Now this is another tricky one. No photographer thinks they're being intrusive. Even the crazy ones who are right up there next to the pastor during the whole ceremony. But having the photographer describe how she uses flash is important if you are getting married indoors, especially if your ceremony location has restrictions about it.
What's your backup plan if you get sick? Do you have backup equipment? Do you have insurance? Do you have a contract? What's the deposit and payment policy? Are there additional fees for travel, cancellation, rescheduling, etc?
A lot of these questions will be explained throughout the contract, so you might want to wait until the end of the meeting and bring these up if they're not addressed. And if the photographer doesn't have a contract, walk away.
How many weddings do you shoot a year?
This question isn't too helpful, because some photographers shoot 25 weddings a year and love it and deliver client images quickly. Some shoot 25 and take forever to finish a wedding. And some shoot 8-12 because that's all they want to shoot. So really this question doesn't tell you much about how your experience with that wedding photographer will be.
How long have you been in business?
This isn't a bad question. I just think that some people put too much stock into this. Keep in mind that a photographer who has shot for 10 years doesn't necessarily have better work than someone who has shot for 3-5. Some photographers grow and improve quickly and others don't. And brides with lower budgets probably won't be able to afford a photographer who has been shooting for more than 4 years, so they'll be looking for newer photographers.
Do you use the same 2nd shooter all the time?
There's no right or wrong answer to this one, because there are pros to both sides. Using the same 2nd shooter provides consistency and the photographers can work together as a seamless team because they've done it so often. Using a different 2nd shooter allows a photographer to hire experienced 2nd shooters who have their own businesses (and therefore aren't available every weekend). These 2nd shooters can also be tailored to fit the personality and style of each wedding.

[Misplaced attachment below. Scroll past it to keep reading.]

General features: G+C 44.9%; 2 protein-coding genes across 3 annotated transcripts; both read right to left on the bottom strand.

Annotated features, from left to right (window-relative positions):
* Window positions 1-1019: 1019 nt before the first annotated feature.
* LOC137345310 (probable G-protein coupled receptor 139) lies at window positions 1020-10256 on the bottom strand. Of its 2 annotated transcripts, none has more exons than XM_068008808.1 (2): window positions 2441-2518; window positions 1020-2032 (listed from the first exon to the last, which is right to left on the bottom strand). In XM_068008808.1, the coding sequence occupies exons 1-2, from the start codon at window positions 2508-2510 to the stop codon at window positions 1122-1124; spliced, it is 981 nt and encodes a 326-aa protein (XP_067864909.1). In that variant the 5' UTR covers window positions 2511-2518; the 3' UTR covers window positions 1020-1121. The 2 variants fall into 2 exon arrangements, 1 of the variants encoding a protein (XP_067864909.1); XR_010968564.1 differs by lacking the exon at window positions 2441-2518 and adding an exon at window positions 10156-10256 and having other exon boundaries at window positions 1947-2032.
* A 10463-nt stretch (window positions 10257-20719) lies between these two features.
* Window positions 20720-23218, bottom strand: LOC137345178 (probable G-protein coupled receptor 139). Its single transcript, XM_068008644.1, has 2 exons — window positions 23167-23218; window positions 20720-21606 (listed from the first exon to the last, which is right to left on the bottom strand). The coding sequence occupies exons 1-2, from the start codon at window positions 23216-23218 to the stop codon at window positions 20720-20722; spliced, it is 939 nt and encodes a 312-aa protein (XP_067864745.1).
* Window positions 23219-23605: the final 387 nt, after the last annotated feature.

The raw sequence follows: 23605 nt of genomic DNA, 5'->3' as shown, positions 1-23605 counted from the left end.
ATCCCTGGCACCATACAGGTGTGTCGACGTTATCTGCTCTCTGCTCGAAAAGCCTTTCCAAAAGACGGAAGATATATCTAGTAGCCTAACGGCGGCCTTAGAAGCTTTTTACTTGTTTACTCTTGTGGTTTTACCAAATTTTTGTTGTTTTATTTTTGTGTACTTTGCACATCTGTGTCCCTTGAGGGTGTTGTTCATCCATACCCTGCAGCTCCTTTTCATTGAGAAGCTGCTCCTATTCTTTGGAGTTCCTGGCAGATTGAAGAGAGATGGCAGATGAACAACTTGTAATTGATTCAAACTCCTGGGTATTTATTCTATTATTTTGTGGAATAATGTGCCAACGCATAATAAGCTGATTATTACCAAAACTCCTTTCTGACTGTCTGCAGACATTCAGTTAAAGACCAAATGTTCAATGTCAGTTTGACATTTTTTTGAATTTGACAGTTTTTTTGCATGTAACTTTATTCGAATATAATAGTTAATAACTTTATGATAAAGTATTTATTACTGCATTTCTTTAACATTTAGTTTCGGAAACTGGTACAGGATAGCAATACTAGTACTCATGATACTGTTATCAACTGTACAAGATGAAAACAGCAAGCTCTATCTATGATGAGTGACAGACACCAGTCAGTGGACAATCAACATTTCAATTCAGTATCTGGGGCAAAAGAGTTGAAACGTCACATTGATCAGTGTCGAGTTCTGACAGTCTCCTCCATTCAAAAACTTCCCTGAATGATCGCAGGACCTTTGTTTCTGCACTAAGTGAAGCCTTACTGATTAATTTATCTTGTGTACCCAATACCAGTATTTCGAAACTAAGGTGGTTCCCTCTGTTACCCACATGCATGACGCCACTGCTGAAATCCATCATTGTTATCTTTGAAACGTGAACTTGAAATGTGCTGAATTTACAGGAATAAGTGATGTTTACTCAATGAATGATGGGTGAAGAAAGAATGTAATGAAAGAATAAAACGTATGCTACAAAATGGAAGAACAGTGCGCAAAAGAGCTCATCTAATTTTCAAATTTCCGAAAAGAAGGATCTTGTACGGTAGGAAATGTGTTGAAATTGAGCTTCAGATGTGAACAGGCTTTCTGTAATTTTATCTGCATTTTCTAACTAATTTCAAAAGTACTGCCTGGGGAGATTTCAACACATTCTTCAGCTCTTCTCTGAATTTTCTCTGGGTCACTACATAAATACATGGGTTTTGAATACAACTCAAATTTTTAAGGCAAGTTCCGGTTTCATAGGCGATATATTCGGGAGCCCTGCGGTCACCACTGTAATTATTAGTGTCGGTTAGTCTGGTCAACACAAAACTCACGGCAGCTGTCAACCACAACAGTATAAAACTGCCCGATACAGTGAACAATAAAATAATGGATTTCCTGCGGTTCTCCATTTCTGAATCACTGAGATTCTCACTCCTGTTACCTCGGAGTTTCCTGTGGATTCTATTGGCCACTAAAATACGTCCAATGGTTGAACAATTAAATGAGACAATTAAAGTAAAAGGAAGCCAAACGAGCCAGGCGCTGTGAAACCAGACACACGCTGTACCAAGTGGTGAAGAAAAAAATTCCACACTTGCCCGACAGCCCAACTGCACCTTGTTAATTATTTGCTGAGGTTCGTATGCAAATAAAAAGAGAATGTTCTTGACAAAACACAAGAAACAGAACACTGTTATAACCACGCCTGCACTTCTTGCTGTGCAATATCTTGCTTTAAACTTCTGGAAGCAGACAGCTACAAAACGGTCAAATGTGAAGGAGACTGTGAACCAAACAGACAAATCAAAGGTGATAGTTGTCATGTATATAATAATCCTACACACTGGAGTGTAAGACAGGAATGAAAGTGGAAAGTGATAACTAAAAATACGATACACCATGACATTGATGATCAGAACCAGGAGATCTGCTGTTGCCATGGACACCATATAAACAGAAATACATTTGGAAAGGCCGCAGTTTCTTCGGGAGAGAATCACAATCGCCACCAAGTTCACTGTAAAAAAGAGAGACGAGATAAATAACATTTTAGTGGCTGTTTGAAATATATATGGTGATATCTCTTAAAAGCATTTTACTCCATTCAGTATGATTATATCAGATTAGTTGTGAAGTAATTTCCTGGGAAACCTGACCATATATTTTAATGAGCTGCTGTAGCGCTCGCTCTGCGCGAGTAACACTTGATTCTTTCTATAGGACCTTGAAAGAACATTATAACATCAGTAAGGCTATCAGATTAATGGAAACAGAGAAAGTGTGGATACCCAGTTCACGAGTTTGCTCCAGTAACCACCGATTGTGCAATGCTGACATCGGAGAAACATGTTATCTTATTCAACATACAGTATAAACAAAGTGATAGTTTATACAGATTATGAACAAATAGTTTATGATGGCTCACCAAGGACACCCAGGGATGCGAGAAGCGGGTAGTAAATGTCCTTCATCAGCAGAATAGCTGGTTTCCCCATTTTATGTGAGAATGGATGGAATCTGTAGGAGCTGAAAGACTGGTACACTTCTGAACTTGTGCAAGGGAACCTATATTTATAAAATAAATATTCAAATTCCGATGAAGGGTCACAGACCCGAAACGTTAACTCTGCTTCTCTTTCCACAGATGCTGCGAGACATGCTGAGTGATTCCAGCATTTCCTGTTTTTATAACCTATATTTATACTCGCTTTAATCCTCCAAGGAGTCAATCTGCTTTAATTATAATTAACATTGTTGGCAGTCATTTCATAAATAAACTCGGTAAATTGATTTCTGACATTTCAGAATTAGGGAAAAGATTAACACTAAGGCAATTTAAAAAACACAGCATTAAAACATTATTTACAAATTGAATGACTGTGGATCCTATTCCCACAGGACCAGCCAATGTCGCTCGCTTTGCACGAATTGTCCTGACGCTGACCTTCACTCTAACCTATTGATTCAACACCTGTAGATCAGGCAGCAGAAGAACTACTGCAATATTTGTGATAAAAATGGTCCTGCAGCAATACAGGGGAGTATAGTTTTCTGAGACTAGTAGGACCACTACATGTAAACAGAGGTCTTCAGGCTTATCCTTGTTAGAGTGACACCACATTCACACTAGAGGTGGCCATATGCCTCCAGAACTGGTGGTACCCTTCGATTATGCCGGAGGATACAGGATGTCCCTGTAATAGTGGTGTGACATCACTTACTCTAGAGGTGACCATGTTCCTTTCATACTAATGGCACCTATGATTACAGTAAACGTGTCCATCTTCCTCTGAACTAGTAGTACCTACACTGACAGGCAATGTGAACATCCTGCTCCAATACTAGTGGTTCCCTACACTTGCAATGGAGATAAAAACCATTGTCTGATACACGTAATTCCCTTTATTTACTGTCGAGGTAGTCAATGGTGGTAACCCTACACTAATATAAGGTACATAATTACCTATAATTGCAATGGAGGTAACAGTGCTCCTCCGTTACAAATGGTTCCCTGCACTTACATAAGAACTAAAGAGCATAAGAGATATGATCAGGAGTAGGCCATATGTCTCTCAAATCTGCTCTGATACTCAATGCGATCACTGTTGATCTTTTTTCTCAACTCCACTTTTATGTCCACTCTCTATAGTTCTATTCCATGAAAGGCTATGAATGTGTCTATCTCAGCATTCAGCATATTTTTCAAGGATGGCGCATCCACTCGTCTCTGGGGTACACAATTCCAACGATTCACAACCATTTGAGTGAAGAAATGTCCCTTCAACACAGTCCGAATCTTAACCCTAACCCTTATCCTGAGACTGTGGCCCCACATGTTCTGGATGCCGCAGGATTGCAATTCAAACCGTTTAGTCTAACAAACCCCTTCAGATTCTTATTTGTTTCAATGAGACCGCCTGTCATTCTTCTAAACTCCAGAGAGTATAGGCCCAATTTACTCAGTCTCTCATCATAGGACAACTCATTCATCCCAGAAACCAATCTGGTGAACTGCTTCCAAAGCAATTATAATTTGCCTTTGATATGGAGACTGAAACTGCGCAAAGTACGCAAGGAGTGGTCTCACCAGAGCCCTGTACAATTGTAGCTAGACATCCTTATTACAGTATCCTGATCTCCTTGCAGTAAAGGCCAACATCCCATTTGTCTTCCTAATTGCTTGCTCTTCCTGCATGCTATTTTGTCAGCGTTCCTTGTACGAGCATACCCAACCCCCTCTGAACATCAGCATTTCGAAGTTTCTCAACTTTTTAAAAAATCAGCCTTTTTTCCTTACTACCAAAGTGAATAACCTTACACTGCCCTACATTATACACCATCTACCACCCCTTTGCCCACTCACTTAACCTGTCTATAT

How many photos will I receive?
The answer to this question isn't super important. Although many photographers give 400-1000 photos, 200 photos is actually quite a lot when you consider how many images will fit into a wedding album. Obviously couples with large wedding parties, lots of details, and many guests will need more photos than couples with smaller weddings. And I personally think that more than 600 is just too overwhelming for the couple. But knowing the answer to this question is good so you're not disappointed if you receive fewer than you were expecting.
What editing is included? What does basic retouching and color correction look like?
If your wedding photographer doesn't include editing on all the images you receive, you probably want to ask about additional fees. Also, it's good to know if the editing on the images you see in the sample album and in their portfolio is included as part of their basic retouching and color correction or if they go beyond that for their portfolio pieces. Again, you just want to know what to expect.
So there's the list of questions I think you should ask during your meeting. Come back tomorrow for the unnecessary questions!